- Petru and Ancuta Neagu spent a weekend begging around Hyde Park
- The Romanian couple earned £800 to send back to their children at home
- After spending the morning begging, the pair had lunch in Hyde Park
- They flew in to Luton on a cheap flight and are due to leave in the new year
|Ancuta and Petru Neagu: She is expecting their fifth child next spring|
It’s their haul from a weekend’s begging outside the shops of famous Oxford Street and it has certainly been worth it.
The Daily Mail watched as Petru and Ancuta Neagu, aged 29 and 25, filled out the MoneyGram forms to transfer the money to their home city of Iasi in eastern Romania, where their four children, aged between one and seven, live.
Soon there will be another mouth to feed, for Ancuta will give birth to a fifth baby next spring.
Within half an hour of sending the cash to Ancuta’s mother, who is looking after her grandchildren, Petru was out begging again. He sat on the pavement at the entrance to Selfridges food hall, while Ancuta went shopping at Sainsbury’s for the couple’s lunch.
With his hand out, Petru called out to passers-by and, occasionally, waved – incongruously – a pink walking stick in the air as if to show he had difficulty walking.
Yet nothing could be further from the truth. At noon he got up and – showing no sign of a limp – met up with Ancuta. The couple then walked to Hyde Park, a hundred yards away, for a picnic on the grass.
It was there we caught up with the couple, who said they had only been in Britain for two days after flying in on a low-cost £38 flight to Luton.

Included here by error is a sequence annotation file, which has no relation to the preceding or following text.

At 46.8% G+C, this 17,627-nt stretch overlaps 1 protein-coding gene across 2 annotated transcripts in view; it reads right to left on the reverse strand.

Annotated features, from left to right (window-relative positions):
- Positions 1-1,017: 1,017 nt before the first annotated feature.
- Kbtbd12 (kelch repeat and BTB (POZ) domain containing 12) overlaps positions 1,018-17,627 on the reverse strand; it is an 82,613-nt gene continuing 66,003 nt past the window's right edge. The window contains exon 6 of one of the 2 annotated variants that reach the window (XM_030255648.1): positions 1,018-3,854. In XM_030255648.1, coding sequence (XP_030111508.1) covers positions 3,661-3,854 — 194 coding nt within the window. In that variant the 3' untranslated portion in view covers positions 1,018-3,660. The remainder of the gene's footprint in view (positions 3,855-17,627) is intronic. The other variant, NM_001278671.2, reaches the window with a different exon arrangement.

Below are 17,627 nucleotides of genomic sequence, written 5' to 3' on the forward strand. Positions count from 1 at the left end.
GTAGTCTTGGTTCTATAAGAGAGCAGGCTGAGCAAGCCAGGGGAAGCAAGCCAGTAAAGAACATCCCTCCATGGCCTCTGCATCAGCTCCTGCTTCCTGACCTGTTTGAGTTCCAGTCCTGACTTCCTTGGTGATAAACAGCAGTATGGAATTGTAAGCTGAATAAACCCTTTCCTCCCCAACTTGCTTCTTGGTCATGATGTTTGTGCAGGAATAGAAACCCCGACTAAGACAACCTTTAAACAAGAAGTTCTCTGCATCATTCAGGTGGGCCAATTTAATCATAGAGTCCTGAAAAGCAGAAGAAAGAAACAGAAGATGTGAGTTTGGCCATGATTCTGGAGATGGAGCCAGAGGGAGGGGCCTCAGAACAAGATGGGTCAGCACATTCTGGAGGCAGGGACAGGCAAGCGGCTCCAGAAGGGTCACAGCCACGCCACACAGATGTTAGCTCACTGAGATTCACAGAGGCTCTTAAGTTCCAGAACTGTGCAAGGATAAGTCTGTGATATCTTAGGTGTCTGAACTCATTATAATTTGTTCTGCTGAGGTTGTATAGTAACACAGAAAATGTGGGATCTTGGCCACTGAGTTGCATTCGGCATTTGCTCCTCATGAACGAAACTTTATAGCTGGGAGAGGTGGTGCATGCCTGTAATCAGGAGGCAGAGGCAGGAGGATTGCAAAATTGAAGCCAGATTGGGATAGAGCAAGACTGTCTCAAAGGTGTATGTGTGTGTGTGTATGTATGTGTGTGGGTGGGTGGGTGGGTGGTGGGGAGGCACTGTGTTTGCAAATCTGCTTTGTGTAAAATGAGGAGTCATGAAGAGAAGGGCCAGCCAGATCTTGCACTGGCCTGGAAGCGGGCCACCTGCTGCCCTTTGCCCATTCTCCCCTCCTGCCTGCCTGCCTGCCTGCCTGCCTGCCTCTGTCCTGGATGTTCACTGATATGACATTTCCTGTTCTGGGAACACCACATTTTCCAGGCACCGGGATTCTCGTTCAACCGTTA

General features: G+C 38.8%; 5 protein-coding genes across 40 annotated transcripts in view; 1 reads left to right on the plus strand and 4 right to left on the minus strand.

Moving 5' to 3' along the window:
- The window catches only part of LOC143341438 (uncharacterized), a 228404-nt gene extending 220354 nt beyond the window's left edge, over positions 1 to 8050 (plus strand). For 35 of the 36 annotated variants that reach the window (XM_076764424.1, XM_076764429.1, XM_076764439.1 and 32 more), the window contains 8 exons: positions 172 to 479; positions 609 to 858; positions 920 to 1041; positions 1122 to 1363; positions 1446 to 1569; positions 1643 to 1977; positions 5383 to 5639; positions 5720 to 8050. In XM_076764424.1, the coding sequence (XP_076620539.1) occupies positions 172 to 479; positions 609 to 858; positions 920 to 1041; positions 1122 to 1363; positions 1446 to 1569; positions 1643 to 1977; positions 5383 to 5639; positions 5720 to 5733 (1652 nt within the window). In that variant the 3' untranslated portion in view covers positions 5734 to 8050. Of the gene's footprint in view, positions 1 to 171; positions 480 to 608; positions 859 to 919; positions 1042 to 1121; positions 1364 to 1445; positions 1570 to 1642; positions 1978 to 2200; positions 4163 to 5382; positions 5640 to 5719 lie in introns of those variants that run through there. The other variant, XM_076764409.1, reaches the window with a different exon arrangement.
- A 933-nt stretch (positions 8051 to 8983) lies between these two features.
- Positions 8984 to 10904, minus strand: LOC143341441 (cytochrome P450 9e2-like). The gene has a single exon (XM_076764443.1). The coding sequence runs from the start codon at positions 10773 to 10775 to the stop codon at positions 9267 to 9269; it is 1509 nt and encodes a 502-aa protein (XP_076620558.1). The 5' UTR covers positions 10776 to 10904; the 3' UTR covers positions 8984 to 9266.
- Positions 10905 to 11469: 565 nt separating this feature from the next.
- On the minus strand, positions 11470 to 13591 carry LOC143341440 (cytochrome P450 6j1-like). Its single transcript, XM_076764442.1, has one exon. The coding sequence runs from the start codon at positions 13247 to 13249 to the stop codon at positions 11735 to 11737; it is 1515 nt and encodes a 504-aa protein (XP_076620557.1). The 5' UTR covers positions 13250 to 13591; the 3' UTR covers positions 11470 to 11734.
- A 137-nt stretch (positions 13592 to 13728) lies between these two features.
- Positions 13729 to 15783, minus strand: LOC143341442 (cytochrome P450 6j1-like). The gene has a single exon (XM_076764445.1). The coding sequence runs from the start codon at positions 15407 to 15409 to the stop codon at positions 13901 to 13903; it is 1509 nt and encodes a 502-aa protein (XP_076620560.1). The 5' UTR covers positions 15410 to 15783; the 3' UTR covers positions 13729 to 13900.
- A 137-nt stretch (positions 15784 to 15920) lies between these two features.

They posed for photographs, explaining that it was expensive to keep the children, and that they had no other way of making a living apart from begging.
‘My children are hungry and I have to live with my mother who is blind. There is no work for us gipsies in Iasi and we have nothing.’
When I suggested that begging in London was rather lucrative compared with working in Romania with an average monthly wage of £176, she responded glibly: ‘It is very hard for us. We have to sit outside all day, and the police come and chase us away.’
Then she added deceptively: ‘We only make a few pounds a day.’
When I asked where she kept her and her husband’s clothes, she pointed to a bank of telephone boxes at the side of Hyde Park which were full of prams, suitcases and other paraphernalia belonging to them and other Roma who beg there.
It means they do not have to find accommodation, but sleep anywhere they can at night, including a pavement outside a nearby primary school, which has now turned on its water sprinklers (designed to clean the pavements outside) in the small hours to stop the gipsies sleeping there.
The school has put up signs, in Romanian, to warn them they are in danger of getting drenched.
Petru and Ancuta may, however, have difficulty in reading them as the school translated them into Romanian from English using Google.
Our translator said that the message was not in clear Romanian, and that anyway most of the Roma are illiterate.
However, this couple, with one of their friends, did not have much trouble filling in the forms at the Post Office.
Ancuta explained, pulling her red jacket over her swollen stomach as we waved goodbye: ‘We know how to send money back because that is why we’re here begging.
‘If we couldn’t do that, there would not be any point in being here.’
As for their plans for the future, Ancuta said they would return to Romania in a few days when they had made ‘enough money’.
She did not rule out the possibility of returning in the New Year as the stores get crowded with shoppers who have plenty of cash and are full of festive spirit. ‘It is a good time for us to come to Britain begging,’ she said.